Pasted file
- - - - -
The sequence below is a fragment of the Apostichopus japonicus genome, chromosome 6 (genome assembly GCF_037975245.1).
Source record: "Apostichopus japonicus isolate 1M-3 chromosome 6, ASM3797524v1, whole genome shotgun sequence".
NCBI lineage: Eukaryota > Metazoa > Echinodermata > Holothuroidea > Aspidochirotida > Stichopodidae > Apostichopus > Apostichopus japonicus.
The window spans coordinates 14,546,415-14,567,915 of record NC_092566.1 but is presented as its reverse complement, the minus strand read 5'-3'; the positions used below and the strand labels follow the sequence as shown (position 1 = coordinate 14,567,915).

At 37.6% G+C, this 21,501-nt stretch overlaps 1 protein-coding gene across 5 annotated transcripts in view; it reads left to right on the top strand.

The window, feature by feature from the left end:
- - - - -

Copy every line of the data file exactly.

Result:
The sequence below is a fragment of the Apostichopus japonicus genome, chromosome 6 (genome assembly GCF_037975245.1).
Source record: "Apostichopus japonicus isolate 1M-3 chromosome 6, ASM3797524v1, whole genome shotgun sequence".
NCBI lineage: Eukaryota > Metazoa > Echinodermata > Holothuroidea > Aspidochirotida > Stichopodidae > Apostichopus > Apostichopus japonicus.
The window spans coordinates 14,546,415-14,567,915 of record NC_092566.1 but is presented as its reverse complement, the minus strand read 5'-3'; the positions used below and the strand labels follow the sequence as shown (position 1 = coordinate 14,567,915).

At 37.6% G+C, this 21,501-nt stretch overlaps 1 protein-coding gene across 5 annotated transcripts in view; it reads left to right on the top strand.

The window, feature by feature from the left end: